Opinion 168: The Downside of Fields Medals

By Doron Zeilberger

Written: Aug. 12, 2018

Less than two weeks ago, the "World Cup" of Mathematics, took place in Rio, where four new inductees got Fields medals. Less than four weeks ago, the real World Cup, that of Soccer, took place, where France was declared the best team in the world. While billions of people could enjoy the Soccer World Cup, regardless of their soccer-playing ability, very few could appreciate and enjoy the "game" of the Math champions. At least, I could not. Below are links to talks of the four new Fields medalists that are easily found on YouTube.

While I could see that the brilliant speakers made a great effort to be lucid, (and except for Figalli, to my pleasant surprise, all were blackboard talks), I could not really see "what it is all good for". Of course the official citations, and the ICM press releases made something up, but the works of the four (admittedly brilliant) new Fields medalists are really championship play in four completely different games, with their own rules and cultures, and each of them can be really appreciated and judged by ≤ 100 people in the whole world (and that is probably not a sharp inequality).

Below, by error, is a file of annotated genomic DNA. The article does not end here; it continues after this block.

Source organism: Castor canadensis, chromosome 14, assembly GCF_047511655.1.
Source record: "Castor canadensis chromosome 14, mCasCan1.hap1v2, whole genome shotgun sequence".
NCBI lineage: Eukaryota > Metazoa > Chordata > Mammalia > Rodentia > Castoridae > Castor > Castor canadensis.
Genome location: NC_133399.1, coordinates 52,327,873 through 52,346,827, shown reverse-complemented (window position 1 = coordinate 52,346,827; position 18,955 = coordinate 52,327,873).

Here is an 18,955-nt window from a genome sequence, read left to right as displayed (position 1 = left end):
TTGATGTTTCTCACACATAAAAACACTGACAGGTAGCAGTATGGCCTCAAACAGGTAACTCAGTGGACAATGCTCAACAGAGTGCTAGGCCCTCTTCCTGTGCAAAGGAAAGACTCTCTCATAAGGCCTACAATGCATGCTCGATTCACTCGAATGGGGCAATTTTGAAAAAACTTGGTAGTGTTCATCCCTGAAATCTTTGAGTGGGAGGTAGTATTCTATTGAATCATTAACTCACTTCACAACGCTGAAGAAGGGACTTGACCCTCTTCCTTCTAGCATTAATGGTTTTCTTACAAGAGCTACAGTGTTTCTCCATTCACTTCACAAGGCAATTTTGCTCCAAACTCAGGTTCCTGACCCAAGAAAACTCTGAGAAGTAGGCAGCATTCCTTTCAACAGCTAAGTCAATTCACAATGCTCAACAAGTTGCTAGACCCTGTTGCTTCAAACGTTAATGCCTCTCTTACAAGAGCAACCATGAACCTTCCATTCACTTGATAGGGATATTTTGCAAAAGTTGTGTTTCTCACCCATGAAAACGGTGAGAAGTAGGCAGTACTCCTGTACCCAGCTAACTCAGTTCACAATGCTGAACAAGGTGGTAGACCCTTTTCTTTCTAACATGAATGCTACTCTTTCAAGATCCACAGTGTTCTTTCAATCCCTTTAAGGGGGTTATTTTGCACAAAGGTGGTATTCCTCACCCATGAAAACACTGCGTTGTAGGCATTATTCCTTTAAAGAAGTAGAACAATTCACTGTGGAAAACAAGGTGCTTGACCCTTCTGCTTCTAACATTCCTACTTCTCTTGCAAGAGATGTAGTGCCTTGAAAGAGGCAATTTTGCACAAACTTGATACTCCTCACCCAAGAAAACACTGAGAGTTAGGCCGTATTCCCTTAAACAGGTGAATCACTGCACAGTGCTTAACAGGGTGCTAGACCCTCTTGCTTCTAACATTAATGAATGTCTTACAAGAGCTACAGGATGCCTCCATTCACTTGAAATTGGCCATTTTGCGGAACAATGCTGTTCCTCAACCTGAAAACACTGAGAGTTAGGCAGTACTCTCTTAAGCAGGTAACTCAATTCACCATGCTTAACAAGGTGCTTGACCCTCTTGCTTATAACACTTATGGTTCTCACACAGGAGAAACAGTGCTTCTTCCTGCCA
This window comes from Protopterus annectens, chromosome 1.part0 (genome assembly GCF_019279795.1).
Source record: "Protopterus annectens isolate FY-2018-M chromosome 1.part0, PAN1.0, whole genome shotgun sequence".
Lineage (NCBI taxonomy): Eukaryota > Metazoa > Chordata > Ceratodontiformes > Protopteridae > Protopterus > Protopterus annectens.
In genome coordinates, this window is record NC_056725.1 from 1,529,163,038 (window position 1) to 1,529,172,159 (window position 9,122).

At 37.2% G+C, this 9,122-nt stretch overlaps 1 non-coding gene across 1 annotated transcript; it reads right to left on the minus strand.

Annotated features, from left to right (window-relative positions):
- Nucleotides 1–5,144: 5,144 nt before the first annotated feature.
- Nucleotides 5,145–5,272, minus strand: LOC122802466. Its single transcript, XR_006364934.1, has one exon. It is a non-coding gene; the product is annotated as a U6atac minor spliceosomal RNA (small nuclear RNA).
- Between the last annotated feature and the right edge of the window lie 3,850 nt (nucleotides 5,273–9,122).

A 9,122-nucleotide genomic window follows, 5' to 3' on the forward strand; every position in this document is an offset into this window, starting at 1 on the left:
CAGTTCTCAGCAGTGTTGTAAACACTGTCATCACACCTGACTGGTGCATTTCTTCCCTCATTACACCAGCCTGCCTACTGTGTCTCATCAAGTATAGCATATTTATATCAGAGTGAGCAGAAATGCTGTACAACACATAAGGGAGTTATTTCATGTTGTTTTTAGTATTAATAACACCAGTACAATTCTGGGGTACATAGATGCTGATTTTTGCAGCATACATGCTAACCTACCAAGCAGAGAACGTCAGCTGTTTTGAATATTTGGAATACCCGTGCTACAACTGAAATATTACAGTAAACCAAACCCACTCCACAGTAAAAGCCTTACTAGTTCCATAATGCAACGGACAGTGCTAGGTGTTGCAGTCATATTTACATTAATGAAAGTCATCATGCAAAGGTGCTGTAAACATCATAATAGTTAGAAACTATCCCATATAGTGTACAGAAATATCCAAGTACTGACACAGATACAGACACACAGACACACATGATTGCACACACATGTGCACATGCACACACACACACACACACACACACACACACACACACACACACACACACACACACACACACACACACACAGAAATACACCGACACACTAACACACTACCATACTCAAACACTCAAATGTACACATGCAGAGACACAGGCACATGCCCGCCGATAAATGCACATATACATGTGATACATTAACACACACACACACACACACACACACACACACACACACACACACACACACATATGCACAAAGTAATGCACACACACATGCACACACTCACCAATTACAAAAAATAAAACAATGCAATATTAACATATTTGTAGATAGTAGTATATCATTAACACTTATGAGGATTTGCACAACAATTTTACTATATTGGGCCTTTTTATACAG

I am willing to bet that each of these Fields medalists' understanding of the other ones' work is not far greater than mine. In our sins, the God of mathematics made mathematics into a Babel of an almost disjoint union of little mathematical tribes, where each tribe can't really understand, let alone appreciate, any of the languages of the other tribes.

I also went to arxiv.org and browsed a random sample of the new winners' papers. I did not understand any details, and while the content of their articles were very different, they all shared two things in common.